On December 19, 1948, radio news commentator Walter Winchell described Zahl as “the Army’s greatest scientist,” and remarked on his Sunday program: “His radar inventions drove Hitler to suicide….”[7][17]
Death and legacy

Zahl was a resident of Holmdel Township, New Jersey, where he owned the Hazienda Evergreen Plantation, and died at Riverview Hospital in Red Bank on October 12, 1973.[18] In 1997, the U.S. Army Research Laboratory (ARL) in Adelphi, MD, started a $73.9 million construction project on a building dedicated to Zahl called the Zahl Physical Sciences Facility. The complex opened in 1999 and housed ARL's Sensors and Electron Devices Directorate (SEDD) as of 2019.[19][20]

Zahl, Harold September 1930 (1930). "Reflection of Cadmium and Zinc Atoms from Sodium Chloride Crystals". Physical Review Letters. APS. 36 (5): 893–903. Bibcode:1930PhRv...36..893Z. doi:10.1103/PhysRev.36.893.
Zahl, Harold A.; Golay, Marcel J. E. (1946). "Pneumatic Heat Detector". Review of Scientific Instruments. AIP Publishing. 17 (12): 511–515. Bibcode:1946RScI...17..511Z. doi:10.1063/1.1770416. PMID 20280202.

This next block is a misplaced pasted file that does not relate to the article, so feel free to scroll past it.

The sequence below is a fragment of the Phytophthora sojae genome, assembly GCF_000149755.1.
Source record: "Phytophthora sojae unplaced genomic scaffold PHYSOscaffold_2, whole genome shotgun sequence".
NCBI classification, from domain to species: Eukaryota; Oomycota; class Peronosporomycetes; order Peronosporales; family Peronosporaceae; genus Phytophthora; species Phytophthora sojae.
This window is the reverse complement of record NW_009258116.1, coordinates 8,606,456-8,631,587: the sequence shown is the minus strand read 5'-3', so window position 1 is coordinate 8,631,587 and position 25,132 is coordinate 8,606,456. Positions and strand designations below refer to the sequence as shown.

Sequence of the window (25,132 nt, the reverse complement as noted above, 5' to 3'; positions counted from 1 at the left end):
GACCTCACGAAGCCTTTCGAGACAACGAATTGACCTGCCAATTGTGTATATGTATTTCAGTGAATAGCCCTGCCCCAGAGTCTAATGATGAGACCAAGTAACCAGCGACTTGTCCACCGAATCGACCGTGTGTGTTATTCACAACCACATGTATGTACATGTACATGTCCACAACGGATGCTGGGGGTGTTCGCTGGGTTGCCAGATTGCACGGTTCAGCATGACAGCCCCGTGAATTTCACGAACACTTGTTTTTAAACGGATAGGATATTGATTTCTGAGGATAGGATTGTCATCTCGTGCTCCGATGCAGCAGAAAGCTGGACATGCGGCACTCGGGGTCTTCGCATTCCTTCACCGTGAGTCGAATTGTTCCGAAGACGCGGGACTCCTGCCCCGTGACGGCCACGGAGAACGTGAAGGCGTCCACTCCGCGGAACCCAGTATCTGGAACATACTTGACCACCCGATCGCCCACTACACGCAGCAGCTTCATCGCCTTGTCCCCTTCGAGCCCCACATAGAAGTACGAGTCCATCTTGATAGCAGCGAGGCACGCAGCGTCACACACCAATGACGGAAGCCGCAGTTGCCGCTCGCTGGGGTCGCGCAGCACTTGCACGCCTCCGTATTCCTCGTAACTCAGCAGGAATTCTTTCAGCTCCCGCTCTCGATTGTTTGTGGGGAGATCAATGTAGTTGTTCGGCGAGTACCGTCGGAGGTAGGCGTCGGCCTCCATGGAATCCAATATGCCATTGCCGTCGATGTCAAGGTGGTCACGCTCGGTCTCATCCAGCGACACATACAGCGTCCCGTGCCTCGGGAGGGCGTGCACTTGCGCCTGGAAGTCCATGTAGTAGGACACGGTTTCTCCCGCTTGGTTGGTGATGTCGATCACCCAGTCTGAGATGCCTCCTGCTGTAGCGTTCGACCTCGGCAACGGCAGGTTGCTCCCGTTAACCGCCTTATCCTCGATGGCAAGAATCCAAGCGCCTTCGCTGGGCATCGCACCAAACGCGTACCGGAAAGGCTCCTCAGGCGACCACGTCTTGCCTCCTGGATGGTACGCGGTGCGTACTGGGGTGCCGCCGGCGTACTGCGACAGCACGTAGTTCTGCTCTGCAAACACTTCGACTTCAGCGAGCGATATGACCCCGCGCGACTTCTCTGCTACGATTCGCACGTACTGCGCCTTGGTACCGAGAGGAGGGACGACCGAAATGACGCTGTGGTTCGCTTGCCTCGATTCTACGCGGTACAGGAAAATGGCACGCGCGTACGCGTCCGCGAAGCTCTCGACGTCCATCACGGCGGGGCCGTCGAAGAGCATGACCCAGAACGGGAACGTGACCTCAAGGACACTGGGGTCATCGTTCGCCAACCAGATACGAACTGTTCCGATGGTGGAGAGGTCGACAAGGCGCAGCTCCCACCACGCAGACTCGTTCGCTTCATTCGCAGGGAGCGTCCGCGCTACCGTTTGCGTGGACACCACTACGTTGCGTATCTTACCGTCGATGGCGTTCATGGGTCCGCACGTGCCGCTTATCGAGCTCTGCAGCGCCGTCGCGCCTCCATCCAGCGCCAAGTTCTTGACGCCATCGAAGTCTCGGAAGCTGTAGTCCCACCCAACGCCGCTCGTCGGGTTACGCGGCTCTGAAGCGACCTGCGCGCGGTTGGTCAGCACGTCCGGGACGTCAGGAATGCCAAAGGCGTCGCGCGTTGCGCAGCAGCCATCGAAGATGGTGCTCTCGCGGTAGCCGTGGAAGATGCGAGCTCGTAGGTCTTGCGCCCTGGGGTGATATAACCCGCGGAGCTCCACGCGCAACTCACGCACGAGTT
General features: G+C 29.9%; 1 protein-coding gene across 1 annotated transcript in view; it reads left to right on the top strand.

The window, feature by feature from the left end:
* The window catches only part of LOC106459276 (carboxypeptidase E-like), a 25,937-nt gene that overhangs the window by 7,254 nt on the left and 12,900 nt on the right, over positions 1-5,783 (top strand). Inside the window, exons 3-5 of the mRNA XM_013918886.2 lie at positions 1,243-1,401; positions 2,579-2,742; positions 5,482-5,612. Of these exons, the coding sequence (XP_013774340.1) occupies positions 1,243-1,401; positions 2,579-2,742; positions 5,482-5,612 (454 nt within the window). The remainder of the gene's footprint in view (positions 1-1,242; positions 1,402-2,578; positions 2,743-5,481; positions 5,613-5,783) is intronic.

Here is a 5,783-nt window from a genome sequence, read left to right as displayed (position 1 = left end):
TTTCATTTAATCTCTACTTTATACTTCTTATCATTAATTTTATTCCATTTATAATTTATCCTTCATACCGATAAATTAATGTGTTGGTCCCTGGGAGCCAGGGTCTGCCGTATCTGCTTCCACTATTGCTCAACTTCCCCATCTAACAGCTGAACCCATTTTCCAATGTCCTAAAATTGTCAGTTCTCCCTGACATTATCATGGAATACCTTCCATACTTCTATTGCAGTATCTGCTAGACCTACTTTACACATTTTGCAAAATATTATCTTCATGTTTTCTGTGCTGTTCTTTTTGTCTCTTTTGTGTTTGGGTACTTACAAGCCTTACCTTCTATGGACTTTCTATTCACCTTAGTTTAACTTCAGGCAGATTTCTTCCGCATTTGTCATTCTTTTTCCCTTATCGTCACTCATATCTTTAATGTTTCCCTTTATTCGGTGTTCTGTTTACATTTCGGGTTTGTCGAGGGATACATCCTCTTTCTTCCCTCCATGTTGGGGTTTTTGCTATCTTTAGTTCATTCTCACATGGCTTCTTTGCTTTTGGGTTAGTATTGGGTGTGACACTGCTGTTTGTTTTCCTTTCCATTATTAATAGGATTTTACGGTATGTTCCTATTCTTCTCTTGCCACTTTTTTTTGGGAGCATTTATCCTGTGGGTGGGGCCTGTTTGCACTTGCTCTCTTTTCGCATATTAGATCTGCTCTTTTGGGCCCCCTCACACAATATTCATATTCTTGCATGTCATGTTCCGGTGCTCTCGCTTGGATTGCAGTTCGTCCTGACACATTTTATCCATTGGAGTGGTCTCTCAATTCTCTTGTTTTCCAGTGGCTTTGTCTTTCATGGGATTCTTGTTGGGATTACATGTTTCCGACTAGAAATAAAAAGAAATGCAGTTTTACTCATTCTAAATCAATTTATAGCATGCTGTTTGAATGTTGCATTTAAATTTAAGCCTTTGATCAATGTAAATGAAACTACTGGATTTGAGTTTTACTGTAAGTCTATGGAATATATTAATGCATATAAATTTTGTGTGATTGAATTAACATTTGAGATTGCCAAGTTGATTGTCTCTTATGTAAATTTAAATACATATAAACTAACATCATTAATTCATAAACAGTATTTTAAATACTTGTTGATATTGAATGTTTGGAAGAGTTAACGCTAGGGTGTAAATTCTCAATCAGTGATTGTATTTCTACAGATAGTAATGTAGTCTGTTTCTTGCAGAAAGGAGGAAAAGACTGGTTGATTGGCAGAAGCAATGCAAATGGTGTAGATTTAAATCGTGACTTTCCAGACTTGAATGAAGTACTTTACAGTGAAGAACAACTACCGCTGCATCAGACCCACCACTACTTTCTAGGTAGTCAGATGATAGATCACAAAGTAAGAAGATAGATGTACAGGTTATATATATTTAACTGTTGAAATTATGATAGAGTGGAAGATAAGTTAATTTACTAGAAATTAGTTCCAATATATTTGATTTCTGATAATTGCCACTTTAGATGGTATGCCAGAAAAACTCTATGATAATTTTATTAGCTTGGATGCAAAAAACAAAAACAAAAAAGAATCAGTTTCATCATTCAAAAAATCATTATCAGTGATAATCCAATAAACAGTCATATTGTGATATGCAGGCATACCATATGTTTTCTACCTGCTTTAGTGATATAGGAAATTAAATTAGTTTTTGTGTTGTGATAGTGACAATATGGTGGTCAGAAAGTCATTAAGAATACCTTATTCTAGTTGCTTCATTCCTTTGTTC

Zahl, Harold A.; Marchetti, John W. (January 1946). "Radar on 50 Centimeters – The TPS-3 Radar". Electronics. McGraw–Hill: 98–104. ISSN 0013-5070. Archived from the original on 14 June 2015. Retrieved 12 June 2015.
Zahl, Harold A. (February 1952). "Physics in the Signal Corps". Physics Today. AIP. 5 (2): 16–19. Bibcode:1952PhT.....5b..16Z. doi:10.1063/1.3067477.
Zahl, Harold A.; Reilley, Edward M. (August 1958). "Exploratory research". Physics Today. AIP. 11 (8): 20. Bibcode:1958PhT....11h..20Z. doi:10.1063/1.3062684.
Zahl, Harold A.; Ziegler, Hans K. (January 1960). "Power sources for satellites and space vehicles". Solar Energy. Elsevier. 4 (1): 32–38. Bibcode:1960SoEn....4...32Z. doi:10.1016/0038-092X(60)90047-5.
Zahl, Harold A. (April–July 1960). "From an Early Sputnik Diary". Military Electronics, IRE Transactions on. IEEE. MIL-4 (2–3): 320–322. doi:10.1109/IRET-MIL.1960.5008242. S2CID 51647745.